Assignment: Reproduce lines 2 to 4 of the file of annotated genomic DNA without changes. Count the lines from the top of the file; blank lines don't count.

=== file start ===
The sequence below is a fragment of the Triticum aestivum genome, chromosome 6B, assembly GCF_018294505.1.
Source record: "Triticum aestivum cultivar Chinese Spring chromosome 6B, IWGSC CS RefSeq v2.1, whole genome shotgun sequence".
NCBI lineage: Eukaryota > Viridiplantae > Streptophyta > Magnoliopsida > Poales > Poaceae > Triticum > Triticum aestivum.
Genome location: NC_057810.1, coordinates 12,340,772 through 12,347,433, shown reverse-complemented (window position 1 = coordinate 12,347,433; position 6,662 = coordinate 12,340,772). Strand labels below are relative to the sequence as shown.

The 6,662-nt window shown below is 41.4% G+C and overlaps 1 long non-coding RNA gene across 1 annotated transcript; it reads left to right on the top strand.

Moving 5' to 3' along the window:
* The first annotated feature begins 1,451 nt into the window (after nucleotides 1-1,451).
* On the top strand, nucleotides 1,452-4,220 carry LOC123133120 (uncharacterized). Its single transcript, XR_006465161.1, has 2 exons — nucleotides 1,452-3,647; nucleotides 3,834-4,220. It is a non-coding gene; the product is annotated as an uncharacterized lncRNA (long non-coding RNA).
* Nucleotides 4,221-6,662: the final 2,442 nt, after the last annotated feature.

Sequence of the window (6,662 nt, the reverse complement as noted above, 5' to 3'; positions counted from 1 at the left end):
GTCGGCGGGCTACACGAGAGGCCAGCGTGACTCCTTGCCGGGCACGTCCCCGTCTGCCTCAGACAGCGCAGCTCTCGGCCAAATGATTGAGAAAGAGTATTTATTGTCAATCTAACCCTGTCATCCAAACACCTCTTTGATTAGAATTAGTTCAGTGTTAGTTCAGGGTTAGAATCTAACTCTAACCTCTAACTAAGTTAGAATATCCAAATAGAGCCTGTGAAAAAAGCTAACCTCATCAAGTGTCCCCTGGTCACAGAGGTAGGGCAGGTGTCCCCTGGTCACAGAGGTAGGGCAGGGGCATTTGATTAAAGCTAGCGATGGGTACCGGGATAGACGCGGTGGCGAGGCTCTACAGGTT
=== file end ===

Source record: "Triticum aestivum cultivar Chinese Spring chromosome 6B, IWGSC CS RefSeq v2.1, whole genome shotgun sequence".
NCBI lineage: Eukaryota > Viridiplantae > Streptophyta > Magnoliopsida > Poales > Poaceae > Triticum > Triticum aestivum.
Genome location: NC_057810.1, coordinates 12,340,772 through 12,347,433, shown reverse-complemented (window position 1 = coordinate 12,347,433; position 6,662 = coordinate 12,340,772). Strand labels below are relative to the sequence as shown.